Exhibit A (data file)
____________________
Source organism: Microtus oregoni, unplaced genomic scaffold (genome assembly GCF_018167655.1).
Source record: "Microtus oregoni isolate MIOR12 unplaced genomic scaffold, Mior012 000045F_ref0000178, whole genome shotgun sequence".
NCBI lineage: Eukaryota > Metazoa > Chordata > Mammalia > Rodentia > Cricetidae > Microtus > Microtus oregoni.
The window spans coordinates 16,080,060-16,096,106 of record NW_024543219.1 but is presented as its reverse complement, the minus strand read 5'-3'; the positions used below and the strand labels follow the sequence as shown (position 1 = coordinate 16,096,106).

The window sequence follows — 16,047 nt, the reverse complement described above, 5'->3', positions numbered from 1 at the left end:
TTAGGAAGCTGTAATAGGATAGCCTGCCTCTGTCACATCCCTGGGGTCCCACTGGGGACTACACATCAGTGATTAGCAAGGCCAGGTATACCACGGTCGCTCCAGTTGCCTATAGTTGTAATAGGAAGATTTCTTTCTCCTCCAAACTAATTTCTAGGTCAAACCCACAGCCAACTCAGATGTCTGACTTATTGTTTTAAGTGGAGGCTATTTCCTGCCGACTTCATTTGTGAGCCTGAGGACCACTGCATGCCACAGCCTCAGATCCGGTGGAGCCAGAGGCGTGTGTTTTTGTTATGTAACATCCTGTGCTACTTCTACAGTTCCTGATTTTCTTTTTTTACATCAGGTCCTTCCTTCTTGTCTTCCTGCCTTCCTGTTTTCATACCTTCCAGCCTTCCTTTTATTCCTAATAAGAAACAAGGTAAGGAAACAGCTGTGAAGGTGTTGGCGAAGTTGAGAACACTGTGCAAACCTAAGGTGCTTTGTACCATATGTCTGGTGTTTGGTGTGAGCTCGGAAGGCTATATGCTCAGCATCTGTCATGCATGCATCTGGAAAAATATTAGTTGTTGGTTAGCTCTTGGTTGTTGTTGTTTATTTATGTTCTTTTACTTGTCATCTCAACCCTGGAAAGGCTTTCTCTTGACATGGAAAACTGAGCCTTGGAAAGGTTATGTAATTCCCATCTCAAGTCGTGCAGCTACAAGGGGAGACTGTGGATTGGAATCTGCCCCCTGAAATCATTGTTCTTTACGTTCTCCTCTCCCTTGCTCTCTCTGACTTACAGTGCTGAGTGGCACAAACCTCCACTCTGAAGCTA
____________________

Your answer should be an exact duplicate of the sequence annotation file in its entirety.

Source organism: Microtus oregoni, unplaced genomic scaffold (genome assembly GCF_018167655.1).
Source record: "Microtus oregoni isolate MIOR12 unplaced genomic scaffold, Mior012 000045F_ref0000178, whole genome shotgun sequence".
NCBI lineage: Eukaryota > Metazoa > Chordata > Mammalia > Rodentia > Cricetidae > Microtus > Microtus oregoni.
The window spans coordinates 16,080,060-16,096,106 of record NW_024543219.1 but is presented as its reverse complement, the minus strand read 5'-3'; the positions used below and the strand labels follow the sequence as shown (position 1 = coordinate 16,096,106).

The window sequence follows — 16,047 nt, the reverse complement described above, 5'->3', positions numbered from 1 at the left end:
TTAGGAAGCTGTAATAGGATAGCCTGCCTCTGTCACATCCCTGGGGTCCCACTGGGGACTACACATCAGTGATTAGCAAGGCCAGGTATACCACGGTCGCTCCAGTTGCCTATAGTTGTAATAGGAAGATTTCTTTCTCCTCCAAACTAATTTCTAGGTCAAACCCACAGCCAACTCAGATGTCTGACTTATTGTTTTAAGTGGAGGCTATTTCCTGCCGACTTCATTTGTGAGCCTGAGGACCACTGCATGCCACAGCCTCAGATCCGGTGGAGCCAGAGGCGTGTGTTTTTGTTATGTAACATCCTGTGCTACTTCTACAGTTCCTGATTTTCTTTTTTTACATCAGGTCCTTCCTTCTTGTCTTCCTGCCTTCCTGTTTTCATACCTTCCAGCCTTCCTTTTATTCCTAATAAGAAACAAGGTAAGGAAACAGCTGTGAAGGTGTTGGCGAAGTTGAGAACACTGTGCAAACCTAAGGTGCTTTGTACCATATGTCTGGTGTTTGGTGTGAGCTCGGAAGGCTATATGCTCAGCATCTGTCATGCATGCATCTGGAAAAATATTAGTTGTTGGTTAGCTCTTGGTTGTTGTTGTTTATTTATGTTCTTTTACTTGTCATCTCAACCCTGGAAAGGCTTTCTCTTGACATGGAAAACTGAGCCTTGGAAAGGTTATGTAATTCCCATCTCAAGTCGTGCAGCTACAAGGGGAGACTGTGGATTGGAATCTGCCCCCTGAAATCATTGTTCTTTACGTTCTCCTCTCCCTTGCTCTCTCTGACTTACAGTGCTGAGTGGCACAAACCTCCACTCTGAAGCTA